• Kaitlyn Dever, “Booksmart”
  • Julia Butters, “Once Upon a Time in Hollywood”
  • Noah Jupe, “Honey Boy”
  • Roman Griffin Davis, “Jojo Rabbit”
  • Thomasin McKenzie, “Jojo Rabbit”


  • Jessie Buckley, “Wild Rose”
  • Kelvin Harrison Jr., “Waves”
  • Paul Walter Hauser, “Richard Jewell”
  • Taylor Russell, “Waves”
  • Zack Gottsagen, “The Peanut Butter Falcon”


  • “Avengers: Endgame”
  • “The Irishman”
  • “Knives Out”
  • “Once Upon a Time in Hollywood”
  • “Waves”


  • “Brittany Runs a Marathon”
  • “Booksmart”
  • “Honey Boy”
  • “The Peanut Butter Falcon”
  • “Queen & Slim”


  • “Booksmart”
  • “The Farewell”
  • “Honey Boy”
  • “Luce”
  • “Waves”


  • “1917”
  • “Avengers: Endgame”
  • “Captain Marvel”
  • “Fast & Furious Presents: Hobbs & Shaw”
  • “John Wick: Chapter 3 — Parabellum”


  • “Abominable”
  • “Frozen II”
  • “How to Train Your Dragon: The Hidden World”
  • “Missing Link”
  • “Toy Story 4”


  • “Avengers: Endgame”
  • “Captain Marvel”
  • “Once Upon a Time in Hollywood”
  • “Shazam!”
  • “Spider-Man: Far from Home”


  • “Booksmart”
  • “Blinded by the Light”
  • Dolemite Is My Name”
  • “Long Shot”
  • “Rocketman”


  • “American Factory”
  • “Apollo 11”
  • “Hail Satan?”
  • “The Kingmaker”
  • “Love, Antosha”


  • “The Farewell”
  • “Monos”
  • “Pain & Glory”
  • “Parasite”
  • “Portrait of a Lady on Fire”


  • “Crawl”
  • “Doctor Sleep”
  • “Midsommar”
  • “Ready or Not”
  • “Us”


  • Josh Brolin, “Avengers: Endgame”
  • Robert De Niro, “The Irishman”
  • Rosa Salazar, “Alita: Battle Angel”
  • Ryan Reynolds, “Detective Pikachu”
  • Tom Hanks, “Toy Story 4”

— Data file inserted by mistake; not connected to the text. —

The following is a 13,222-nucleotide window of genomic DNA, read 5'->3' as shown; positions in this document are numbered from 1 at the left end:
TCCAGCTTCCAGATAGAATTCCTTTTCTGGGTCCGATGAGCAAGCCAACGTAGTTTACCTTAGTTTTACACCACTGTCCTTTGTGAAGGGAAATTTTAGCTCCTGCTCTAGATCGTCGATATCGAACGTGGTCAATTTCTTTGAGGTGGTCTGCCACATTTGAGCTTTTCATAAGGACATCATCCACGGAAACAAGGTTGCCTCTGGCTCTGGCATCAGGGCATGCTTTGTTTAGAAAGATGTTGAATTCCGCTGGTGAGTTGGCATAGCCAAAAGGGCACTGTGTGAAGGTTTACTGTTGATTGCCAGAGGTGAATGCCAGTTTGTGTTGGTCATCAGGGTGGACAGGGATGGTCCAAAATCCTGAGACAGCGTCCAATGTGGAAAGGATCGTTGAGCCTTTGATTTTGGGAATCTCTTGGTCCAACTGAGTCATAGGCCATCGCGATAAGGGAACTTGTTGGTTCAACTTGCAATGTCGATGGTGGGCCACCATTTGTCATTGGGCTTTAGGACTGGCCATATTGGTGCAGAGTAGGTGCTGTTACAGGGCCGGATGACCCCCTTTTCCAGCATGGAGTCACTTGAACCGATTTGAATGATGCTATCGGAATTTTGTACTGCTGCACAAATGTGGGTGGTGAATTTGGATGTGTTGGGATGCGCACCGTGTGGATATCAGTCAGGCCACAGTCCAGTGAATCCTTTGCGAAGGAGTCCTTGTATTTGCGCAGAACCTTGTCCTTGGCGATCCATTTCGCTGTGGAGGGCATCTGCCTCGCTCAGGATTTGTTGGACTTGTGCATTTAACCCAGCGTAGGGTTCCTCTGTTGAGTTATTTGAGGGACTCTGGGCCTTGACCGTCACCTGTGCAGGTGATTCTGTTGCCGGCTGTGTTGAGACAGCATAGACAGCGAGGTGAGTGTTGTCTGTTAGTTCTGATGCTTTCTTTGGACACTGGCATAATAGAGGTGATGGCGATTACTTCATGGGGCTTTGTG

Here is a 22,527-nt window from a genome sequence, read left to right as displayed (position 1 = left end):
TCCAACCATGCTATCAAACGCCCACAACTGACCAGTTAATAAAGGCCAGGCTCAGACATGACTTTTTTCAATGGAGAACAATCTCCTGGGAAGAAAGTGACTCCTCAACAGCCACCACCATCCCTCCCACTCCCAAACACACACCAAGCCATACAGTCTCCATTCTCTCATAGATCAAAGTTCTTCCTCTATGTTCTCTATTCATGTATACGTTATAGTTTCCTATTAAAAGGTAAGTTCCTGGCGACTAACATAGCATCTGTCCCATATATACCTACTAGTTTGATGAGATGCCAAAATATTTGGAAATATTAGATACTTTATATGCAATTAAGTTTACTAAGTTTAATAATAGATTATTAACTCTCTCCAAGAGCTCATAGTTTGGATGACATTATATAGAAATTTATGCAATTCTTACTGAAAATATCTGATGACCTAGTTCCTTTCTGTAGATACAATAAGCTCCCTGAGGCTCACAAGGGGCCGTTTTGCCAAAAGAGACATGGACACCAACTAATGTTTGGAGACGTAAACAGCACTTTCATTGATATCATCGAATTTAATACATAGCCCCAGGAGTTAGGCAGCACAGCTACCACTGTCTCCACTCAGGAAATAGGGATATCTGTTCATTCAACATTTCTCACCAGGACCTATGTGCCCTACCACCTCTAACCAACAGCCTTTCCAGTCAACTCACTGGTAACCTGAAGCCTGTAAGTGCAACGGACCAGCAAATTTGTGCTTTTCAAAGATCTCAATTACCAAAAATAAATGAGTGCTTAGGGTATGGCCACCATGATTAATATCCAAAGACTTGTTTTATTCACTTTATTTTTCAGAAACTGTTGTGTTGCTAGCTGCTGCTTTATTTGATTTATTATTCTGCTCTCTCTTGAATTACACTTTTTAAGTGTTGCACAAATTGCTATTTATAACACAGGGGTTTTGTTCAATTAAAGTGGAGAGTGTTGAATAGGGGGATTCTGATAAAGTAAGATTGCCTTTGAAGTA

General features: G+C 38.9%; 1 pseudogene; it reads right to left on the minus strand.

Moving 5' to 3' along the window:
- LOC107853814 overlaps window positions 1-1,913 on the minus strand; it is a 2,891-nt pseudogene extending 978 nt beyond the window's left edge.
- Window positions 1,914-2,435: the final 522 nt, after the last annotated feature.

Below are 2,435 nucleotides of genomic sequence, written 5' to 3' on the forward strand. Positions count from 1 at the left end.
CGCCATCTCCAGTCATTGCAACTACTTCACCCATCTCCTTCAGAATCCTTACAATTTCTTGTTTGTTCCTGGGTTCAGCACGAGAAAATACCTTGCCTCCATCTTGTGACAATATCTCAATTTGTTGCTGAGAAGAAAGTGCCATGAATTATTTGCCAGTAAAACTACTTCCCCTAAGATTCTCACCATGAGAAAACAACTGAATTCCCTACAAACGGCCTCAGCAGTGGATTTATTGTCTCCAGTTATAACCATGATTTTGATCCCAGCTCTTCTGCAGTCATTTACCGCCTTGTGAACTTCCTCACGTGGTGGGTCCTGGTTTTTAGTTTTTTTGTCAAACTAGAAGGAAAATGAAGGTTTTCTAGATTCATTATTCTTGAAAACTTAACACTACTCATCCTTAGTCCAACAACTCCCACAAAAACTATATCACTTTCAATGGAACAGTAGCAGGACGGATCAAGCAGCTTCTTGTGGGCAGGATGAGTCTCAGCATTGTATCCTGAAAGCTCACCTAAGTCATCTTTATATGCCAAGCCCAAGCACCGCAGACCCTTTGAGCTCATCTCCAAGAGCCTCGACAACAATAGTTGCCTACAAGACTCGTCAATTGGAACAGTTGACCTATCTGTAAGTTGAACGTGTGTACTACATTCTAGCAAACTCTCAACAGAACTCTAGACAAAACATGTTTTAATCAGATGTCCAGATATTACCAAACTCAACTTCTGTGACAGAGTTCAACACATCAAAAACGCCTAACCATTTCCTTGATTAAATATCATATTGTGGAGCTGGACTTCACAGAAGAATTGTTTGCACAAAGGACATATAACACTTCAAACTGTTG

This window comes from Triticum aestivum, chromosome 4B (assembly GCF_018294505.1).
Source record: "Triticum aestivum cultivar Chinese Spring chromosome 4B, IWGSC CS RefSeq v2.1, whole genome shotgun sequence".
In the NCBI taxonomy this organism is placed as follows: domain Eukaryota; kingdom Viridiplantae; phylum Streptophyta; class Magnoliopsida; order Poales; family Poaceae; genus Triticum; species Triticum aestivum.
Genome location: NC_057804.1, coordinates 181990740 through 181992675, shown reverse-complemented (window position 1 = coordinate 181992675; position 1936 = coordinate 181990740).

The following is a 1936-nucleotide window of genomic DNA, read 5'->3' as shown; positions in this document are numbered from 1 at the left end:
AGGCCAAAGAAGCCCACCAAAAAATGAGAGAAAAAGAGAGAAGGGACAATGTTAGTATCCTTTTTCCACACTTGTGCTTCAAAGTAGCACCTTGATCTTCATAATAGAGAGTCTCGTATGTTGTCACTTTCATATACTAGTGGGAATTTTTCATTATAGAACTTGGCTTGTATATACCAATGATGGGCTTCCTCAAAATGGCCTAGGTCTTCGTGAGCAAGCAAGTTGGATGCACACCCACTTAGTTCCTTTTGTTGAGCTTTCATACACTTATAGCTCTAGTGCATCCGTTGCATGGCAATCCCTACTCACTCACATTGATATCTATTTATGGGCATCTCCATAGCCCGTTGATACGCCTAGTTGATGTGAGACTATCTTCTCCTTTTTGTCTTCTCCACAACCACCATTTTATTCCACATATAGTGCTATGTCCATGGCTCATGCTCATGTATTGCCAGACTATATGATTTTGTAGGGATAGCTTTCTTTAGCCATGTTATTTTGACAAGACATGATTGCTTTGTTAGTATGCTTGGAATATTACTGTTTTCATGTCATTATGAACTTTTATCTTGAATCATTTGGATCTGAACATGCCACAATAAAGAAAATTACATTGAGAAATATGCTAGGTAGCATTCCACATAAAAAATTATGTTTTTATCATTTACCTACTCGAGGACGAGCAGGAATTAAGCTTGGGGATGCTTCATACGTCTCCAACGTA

• Drew Daniel, “Waves”
  • Jarin Blaschke, “The Lighthouse”
  • Lawrence Sher, “Joker”
  • Robert Richardson, “Once Upon a Time in Hollywood”
  • Roger Deakins, “1917”


  • Arianne Phillips, “Once Upon a Time in Hollywood”
  • Julian Day, “Rocketman”
  • Jacqueline Durran, “Little Women”
  • Ruth E. Carter, “Dolemite Is My Name”
  • Mark Bridges, “Joker”


  • Fred Raskin, “Once Upon a Time in Hollywood”
  • Lee Smith, “1917”
  • Michael McCusker, “Ford v Ferrari”
  • Thelma Schoonmaker, ‘The Irishman”
  • Yang Jin-mo, “Parasite”


  • “Bombshell”
  • “Joker”
  • “Judy”
  • “Rocketman”
  • “The Irishman”


  • “Catchy Song” from “The Lego Movie: The Second Part”
  • “Glasgow” from “Wild Rose”
  • “(I’m Gonna) Love Me Again” from “Rocketman”
  • “Into the Unknown” from “Frozen II”
  • “Speechless” from “Aladdin”


  • Alexandre Desplat, “Little Women”
  • Hildur Guðnadóttir, “Joker”
  • Michael Abels, “Us”
  • Thomas Newman, “1917”
  • Trent Reznor and Atticus Ross, “Waves”


  • “1917”
  • “Avengers: Endgame”
  • “Captain Marvel”
  • “Fast & Furious Presents: Hobbs & Shaw”
  • “John Wick: Chapter 3 — Parabellum”


  • “1917”
  • “Ad Astra”
  • “Avengers: Endgame”
  • “Alita: Battle Angel”
  • “The Irishman”

The winners will announced in December!

Weekly Trailer Round-Up: Glass, Aquaman, Shazam, Godzilla: King of the Monsters, Fantastic Beasts: The Crimes of Gridenwald, Patient Zero, I Still See You, Second Act, On The Basis of Sex, The Walking Dead

First, in 2000, there was Unbreakable.  Then, 16 years later, there was Split.  This January, M. Night Shyamalan brings us the third part of his Eastrail 177 trilogy, Glass.  The first trailer for Glass was dropped at SDCC this weekend and it leads off this week’s trailer round-up.

Also dropping at SDCC was the first trailer for Aquaman.  The DC hero that everyone loves to ridicule is finally get a movie of his very own.  The trailer hints at the origins of Arthur Curry, features the expected underwater action, and features enough ironic line readings that it could almost pass for the latest entry in the MCU.